Last thought: Despite the weaknesses, I’d say Read it.

Joining the #TBRChallenge2020 hosted by @shalzmojo and @she_booked_it for the prompt ‘a book gifted to you’. This one came from my dear friend and an exceptionally generous Santa, Shalini.

The Bell Jar, Metamorphosis #MicroReview

Here are two books both critically acclaimed, yet both didn’t work for me.

Book: The Bell Jar
Author: Sylvia Plath

I picked up The Bell Jar by Sylvia Plath because it’s said to be a modern-day classic and also because it’s the only book written by the author. When an author writes just one book, it is often close to her/his true self and that’s a treat to read.

The book introduces us to the bright young Esther Greenwood who is in New York on a writing scholarship. It traces her journey as she tries to fit in, to do things expected of her but fails. She finds she can neither be a true blue society girl nor a ‘good’ girl. Flitting somewhere in the middle, she loses her real self. She tries to fit into societal moulds but feels suffocated by them(like she’s under a bell jar, hence the name of the book). Then on begins her spiral into depression, slowly and surely, as she lets go of one opportunity after another. Finally she finds herself in a mental facility, struggling to regain her balance.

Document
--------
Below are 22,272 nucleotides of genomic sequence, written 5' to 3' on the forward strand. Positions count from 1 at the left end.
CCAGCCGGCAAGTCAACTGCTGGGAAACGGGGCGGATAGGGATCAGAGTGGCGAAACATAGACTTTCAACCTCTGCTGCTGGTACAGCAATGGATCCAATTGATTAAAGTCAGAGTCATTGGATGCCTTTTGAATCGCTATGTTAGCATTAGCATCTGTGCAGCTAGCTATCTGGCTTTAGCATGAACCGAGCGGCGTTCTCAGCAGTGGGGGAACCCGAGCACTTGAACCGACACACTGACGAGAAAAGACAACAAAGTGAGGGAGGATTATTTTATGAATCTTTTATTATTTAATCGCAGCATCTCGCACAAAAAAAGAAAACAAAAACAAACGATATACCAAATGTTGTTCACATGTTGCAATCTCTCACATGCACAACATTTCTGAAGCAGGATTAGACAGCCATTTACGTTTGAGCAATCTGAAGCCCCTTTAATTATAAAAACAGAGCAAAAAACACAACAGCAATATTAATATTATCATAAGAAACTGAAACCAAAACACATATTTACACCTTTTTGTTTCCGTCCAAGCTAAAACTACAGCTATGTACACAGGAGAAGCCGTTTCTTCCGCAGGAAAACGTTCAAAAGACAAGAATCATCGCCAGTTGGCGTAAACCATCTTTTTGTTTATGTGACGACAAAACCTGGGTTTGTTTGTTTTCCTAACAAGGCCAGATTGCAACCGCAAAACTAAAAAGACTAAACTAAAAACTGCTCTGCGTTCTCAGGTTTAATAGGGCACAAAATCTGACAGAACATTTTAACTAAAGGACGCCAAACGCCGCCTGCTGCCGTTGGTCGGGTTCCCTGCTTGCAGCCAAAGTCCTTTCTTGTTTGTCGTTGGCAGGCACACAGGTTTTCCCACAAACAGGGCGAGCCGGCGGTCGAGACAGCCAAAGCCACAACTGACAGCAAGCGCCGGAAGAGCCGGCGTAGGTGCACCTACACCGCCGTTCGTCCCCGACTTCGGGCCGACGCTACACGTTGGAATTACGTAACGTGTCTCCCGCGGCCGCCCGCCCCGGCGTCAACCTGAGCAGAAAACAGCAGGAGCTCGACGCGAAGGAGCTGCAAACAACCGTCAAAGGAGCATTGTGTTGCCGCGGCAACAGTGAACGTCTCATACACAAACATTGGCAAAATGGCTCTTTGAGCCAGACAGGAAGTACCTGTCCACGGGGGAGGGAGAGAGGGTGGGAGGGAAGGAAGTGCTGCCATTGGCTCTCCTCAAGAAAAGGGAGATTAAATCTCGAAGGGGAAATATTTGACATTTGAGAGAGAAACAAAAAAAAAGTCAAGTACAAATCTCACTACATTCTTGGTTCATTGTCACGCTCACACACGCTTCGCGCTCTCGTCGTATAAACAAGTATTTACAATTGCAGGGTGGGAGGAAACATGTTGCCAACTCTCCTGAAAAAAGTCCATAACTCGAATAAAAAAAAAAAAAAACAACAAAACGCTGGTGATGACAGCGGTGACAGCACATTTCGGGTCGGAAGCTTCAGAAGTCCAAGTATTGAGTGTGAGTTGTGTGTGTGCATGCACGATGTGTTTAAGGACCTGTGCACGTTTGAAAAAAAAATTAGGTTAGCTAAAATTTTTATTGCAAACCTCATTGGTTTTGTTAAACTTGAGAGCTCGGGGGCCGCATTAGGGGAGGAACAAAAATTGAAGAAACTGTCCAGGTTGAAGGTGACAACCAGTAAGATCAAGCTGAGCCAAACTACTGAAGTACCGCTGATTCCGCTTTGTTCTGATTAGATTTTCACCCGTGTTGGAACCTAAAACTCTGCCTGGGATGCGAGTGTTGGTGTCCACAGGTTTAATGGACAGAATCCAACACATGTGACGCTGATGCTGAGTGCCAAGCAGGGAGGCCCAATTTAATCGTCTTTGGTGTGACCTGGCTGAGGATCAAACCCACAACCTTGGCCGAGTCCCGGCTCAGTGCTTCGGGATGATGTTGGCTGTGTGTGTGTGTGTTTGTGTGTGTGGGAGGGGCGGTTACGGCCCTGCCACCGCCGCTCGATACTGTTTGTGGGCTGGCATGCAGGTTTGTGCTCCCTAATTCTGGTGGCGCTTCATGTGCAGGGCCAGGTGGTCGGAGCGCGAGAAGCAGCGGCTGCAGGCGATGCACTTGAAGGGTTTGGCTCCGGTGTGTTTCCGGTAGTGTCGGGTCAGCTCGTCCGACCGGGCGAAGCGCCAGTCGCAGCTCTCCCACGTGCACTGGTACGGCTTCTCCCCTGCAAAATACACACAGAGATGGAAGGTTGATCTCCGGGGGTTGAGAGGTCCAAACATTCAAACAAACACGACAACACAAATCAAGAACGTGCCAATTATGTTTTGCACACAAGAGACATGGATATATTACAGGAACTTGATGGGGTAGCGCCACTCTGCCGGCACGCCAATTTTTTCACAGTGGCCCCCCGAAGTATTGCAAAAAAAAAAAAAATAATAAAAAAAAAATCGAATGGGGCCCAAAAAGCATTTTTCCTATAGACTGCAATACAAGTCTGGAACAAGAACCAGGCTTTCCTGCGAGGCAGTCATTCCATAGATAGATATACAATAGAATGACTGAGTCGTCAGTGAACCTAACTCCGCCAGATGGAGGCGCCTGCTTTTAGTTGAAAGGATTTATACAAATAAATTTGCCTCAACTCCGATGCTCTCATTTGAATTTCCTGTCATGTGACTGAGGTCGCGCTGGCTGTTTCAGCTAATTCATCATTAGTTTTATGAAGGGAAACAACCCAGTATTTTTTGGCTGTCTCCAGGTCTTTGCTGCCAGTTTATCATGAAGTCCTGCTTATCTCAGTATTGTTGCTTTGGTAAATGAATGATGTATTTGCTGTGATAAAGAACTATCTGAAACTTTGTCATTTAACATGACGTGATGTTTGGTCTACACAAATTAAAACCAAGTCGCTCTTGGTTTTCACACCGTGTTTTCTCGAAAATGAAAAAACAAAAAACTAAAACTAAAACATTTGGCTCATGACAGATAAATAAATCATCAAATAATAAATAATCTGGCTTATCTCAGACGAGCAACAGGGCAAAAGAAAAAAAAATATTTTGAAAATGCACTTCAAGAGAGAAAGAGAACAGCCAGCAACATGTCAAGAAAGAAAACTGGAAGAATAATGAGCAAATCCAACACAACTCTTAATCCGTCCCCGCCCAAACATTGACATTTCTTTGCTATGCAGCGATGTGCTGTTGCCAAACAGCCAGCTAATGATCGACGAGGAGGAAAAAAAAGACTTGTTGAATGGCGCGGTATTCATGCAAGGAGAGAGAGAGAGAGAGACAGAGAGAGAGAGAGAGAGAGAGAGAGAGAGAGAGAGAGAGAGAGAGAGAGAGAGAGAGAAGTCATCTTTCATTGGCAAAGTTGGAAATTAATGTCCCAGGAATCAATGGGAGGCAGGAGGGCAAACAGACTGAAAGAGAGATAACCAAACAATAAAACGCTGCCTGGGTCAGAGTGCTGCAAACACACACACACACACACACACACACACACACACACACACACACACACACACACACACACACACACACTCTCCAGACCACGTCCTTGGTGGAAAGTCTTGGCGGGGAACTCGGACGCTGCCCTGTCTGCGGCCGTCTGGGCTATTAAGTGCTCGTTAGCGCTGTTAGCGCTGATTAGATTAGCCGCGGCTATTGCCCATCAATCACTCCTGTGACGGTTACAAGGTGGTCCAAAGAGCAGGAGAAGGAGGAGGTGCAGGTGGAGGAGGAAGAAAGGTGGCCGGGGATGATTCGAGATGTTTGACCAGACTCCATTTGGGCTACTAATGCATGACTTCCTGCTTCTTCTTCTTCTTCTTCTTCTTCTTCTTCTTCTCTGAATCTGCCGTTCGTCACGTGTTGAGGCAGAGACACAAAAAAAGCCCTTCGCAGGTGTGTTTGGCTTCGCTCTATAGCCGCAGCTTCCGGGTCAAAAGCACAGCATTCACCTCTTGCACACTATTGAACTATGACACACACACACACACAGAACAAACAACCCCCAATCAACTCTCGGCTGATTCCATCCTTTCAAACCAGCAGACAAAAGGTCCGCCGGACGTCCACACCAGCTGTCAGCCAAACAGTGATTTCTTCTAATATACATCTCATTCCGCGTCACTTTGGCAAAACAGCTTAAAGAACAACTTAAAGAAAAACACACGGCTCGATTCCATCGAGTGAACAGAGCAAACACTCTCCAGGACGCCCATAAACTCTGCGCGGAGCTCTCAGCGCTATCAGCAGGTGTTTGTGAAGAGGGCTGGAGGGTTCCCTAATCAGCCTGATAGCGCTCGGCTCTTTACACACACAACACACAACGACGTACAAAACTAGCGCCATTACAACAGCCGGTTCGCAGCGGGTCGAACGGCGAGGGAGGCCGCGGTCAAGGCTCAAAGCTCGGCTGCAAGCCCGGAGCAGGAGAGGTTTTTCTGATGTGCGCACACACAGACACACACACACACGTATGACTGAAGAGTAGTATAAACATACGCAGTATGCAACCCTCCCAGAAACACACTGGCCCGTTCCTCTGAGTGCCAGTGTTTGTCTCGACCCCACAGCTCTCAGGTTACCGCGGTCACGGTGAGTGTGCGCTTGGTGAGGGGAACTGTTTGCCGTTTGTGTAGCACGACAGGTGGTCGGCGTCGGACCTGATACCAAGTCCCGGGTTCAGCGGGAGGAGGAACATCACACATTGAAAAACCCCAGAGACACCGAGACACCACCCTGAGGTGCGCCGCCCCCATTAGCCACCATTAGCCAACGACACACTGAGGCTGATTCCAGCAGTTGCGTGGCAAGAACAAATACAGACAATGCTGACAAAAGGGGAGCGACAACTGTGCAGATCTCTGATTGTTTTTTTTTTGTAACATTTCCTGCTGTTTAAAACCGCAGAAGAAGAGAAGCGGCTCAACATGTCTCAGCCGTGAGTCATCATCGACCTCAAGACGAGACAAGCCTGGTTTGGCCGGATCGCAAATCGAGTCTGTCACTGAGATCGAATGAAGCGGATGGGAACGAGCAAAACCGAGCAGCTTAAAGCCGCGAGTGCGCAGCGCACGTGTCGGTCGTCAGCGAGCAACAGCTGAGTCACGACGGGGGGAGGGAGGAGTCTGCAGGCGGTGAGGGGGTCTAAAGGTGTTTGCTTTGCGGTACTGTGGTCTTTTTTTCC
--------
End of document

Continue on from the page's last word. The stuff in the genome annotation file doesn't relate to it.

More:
I found it hard to connect with Esther. She is so confused about what she wants from life. Perhaps one needs to be in a specific state of mind to understand and appreciate her, perhaps one needs to have experienced some of that depression to truly empathise. Or perhaps Plath spilt her own disinterest in life into the book. That might be a  testimony of the honesty with which it is written but it renders this a hard book to read.

Book: The Metamorphosis
Author: Franz Kafka

This is as unusual a book as they can get. It talks about Gregor Samsa who wakes up one morning to find he has turned into a vermin. Interestingly, we don’t even know whether it was actually a vermin or an insect of some kind because the book is originally written in German and Kafka is known to use words that keep baffling translators.

Moving on, Gregor’s change scares and disgusts his parents and Grete, his sister. Grete, initially shows some concern leaving food for him and at least noticing if he was eating or not. She even tries to make his room a little comfortable for this new version of him. His father has to begin going to work again as does Grete while his mother has to take up sewing assignments to run the house. A depressed Gregor gives up eating and finally meets his end and his family moves on living together happily.